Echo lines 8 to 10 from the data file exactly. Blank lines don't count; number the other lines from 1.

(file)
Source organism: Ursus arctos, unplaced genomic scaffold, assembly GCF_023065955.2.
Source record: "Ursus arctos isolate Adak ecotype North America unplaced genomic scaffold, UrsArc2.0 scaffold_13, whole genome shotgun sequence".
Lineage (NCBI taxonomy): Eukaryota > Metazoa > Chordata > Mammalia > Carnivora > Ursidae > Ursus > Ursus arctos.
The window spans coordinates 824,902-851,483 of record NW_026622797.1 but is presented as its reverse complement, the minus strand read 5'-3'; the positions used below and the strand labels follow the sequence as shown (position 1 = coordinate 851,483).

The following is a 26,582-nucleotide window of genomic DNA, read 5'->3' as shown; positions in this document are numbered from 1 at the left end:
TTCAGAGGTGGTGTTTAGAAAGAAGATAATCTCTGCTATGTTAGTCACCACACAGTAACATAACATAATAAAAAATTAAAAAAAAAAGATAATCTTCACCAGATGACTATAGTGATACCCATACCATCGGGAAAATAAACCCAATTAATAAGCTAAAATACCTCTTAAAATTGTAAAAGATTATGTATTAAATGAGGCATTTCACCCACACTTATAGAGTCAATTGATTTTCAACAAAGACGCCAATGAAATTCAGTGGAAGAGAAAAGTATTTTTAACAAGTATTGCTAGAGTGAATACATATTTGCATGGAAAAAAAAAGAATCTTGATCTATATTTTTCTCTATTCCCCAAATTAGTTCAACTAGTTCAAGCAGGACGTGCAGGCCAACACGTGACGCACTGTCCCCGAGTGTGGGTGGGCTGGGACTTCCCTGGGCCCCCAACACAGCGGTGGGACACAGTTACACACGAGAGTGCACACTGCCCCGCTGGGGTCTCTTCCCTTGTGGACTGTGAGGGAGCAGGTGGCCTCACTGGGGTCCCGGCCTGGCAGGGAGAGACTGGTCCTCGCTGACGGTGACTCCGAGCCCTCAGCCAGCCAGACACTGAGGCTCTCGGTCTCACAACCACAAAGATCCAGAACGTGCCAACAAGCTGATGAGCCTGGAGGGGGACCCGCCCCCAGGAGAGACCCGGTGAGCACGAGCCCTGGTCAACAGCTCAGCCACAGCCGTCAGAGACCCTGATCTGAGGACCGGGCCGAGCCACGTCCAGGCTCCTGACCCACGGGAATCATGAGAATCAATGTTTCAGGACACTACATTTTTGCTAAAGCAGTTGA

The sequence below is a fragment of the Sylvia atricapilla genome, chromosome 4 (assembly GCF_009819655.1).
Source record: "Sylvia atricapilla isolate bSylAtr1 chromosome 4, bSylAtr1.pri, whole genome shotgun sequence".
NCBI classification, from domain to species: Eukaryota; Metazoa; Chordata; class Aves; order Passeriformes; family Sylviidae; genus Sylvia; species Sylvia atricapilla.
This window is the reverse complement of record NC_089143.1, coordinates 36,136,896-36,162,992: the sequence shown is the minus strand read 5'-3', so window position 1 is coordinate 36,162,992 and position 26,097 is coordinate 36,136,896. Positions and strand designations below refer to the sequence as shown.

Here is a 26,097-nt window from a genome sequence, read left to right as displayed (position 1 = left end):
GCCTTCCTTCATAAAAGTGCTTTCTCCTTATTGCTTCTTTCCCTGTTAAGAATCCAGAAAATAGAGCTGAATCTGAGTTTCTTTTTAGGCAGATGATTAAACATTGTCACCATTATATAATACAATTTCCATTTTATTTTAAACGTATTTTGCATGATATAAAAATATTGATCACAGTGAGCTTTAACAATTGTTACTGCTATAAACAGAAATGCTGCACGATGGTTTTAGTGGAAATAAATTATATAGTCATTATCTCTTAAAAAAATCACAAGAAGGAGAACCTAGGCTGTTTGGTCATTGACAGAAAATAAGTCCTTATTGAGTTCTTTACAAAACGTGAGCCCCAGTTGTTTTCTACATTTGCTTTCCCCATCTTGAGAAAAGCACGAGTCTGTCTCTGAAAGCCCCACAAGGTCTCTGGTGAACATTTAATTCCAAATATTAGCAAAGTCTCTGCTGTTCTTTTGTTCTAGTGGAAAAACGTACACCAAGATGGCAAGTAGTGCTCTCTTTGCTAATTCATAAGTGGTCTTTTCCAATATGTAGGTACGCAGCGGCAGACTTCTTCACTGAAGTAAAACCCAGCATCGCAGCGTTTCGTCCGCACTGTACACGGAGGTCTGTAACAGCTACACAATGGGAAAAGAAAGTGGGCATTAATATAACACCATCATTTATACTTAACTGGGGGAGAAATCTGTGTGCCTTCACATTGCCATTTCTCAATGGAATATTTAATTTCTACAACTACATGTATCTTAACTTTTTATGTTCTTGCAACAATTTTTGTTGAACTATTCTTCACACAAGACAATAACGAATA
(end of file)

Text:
Source record: "Sylvia atricapilla isolate bSylAtr1 chromosome 4, bSylAtr1.pri, whole genome shotgun sequence".
NCBI classification, from domain to species: Eukaryota; Metazoa; Chordata; class Aves; order Passeriformes; family Sylviidae; genus Sylvia; species Sylvia atricapilla.
This window is the reverse complement of record NC_089143.1, coordinates 36,136,896-36,162,992: the sequence shown is the minus strand read 5'-3', so window position 1 is coordinate 36,162,992 and position 26,097 is coordinate 36,136,896. Positions and strand designations below refer to the sequence as shown.